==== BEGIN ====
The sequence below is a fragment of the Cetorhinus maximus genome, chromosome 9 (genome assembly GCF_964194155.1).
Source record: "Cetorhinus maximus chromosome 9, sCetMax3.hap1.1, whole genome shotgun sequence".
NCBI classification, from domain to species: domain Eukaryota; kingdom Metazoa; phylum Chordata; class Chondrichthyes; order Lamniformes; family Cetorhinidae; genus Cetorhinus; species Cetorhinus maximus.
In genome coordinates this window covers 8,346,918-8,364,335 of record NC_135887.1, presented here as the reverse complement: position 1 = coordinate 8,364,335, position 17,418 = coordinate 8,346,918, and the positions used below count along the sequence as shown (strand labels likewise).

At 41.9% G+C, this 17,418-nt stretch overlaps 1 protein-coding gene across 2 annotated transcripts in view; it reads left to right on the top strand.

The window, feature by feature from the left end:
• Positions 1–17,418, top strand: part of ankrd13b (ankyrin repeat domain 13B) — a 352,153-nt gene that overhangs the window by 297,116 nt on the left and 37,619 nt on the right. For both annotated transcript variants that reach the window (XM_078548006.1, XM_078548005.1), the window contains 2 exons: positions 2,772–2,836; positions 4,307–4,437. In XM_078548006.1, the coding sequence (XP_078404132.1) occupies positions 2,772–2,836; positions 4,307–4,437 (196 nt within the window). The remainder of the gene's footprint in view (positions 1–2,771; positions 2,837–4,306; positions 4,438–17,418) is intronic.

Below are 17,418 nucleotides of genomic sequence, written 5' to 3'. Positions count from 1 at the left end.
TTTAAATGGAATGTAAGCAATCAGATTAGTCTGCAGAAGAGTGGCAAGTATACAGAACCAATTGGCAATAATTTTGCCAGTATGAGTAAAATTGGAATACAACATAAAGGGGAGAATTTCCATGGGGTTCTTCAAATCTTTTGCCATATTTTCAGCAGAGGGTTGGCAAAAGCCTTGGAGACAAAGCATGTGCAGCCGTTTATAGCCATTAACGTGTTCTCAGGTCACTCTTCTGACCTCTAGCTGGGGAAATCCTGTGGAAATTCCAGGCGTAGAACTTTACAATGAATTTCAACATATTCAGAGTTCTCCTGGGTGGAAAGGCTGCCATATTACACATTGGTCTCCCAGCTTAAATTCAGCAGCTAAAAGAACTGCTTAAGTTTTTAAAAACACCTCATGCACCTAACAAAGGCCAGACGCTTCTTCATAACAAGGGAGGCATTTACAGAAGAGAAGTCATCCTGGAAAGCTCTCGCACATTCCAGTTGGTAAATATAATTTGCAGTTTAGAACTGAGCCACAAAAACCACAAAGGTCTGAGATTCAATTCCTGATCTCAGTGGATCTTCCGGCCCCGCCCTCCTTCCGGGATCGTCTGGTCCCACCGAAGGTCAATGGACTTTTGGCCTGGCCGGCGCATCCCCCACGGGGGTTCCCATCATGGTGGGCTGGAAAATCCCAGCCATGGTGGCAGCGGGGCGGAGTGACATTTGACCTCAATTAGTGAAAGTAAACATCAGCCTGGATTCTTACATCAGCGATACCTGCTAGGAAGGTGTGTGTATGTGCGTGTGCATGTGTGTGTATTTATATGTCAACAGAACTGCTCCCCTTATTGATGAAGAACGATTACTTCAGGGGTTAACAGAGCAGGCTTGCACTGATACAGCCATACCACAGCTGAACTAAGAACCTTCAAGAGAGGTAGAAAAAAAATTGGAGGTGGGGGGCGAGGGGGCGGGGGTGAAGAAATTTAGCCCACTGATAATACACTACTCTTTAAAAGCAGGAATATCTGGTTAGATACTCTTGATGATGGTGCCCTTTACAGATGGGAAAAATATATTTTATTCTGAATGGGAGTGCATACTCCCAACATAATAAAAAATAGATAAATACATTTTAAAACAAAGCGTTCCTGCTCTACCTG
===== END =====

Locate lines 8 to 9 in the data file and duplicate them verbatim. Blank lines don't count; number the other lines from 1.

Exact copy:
Below are 17,418 nucleotides of genomic sequence, written 5' to 3'. Positions count from 1 at the left end.
TTTAAATGGAATGTAAGCAATCAGATTAGTCTGCAGAAGAGTGGCAAGTATACAGAACCAATTGGCAATAATTTTGCCAGTATGAGTAAAATTGGAATACAACATAAAGGGGAGAATTTCCATGGGGTTCTTCAAATCTTTTGCCATATTTTCAGCAGAGGGTTGGCAAAAGCCTTGGAGACAAAGCATGTGCAGCCGTTTATAGCCATTAACGTGTTCTCAGGTCACTCTTCTGACCTCTAGCTGGGGAAATCCTGTGGAAATTCCAGGCGTAGAACTTTACAATGAATTTCAACATATTCAGAGTTCTCCTGGGTGGAAAGGCTGCCATATTACACATTGGTCTCCCAGCTTAAATTCAGCAGCTAAAAGAACTGCTTAAGTTTTTAAAAACACCTCATGCACCTAACAAAGGCCAGACGCTTCTTCATAACAAGGGAGGCATTTACAGAAGAGAAGTCATCCTGGAAAGCTCTCGCACATTCCAGTTGGTAAATATAATTTGCAGTTTAGAACTGAGCCACAAAAACCACAAAGGTCTGAGATTCAATTCCTGATCTCAGTGGATCTTCCGGCCCCGCCCTCCTTCCGGGATCGTCTGGTCCCACCGAAGGTCAATGGACTTTTGGCCTGGCCGGCGCATCCCCCACGGGGGTTCCCATCATGGTGGGCTGGAAAATCCCAGCCATGGTGGCAGCGGGGCGGAGTGACATTTGACCTCAATTAGTGAAAGTAAACATCAGCCTGGATTCTTACATCAGCGATACCTGCTAGGAAGGTGTGTGTATGTGCGTGTGCATGTGTGTGTATTTATATGTCAACAGAACTGCTCCCCTTATTGATGAAGAACGATTACTTCAGGGGTTAACAGAGCAGGCTTGCACTGATACAGCCATACCACAGCTGAACTAAGAACCTTCAAGAGAGGTAGAAAAAAAATTGGAGGTGGGGGGCGAGGGGGCGGGGGTGAAGAAATTTAGCCCACTGATAATACACTACTCTTTAAAAGCAGGAATATCTGGTTAGATACTCTTGATGATGGTGCCCTTTACAGATGGGAAAAATATATTTTATTCTGAATGGGAGTGCATACTCCCAACATAATAAAAAATAGATAAATACATTTTAAAACAAAGCGTTCCTGCTCTACCTG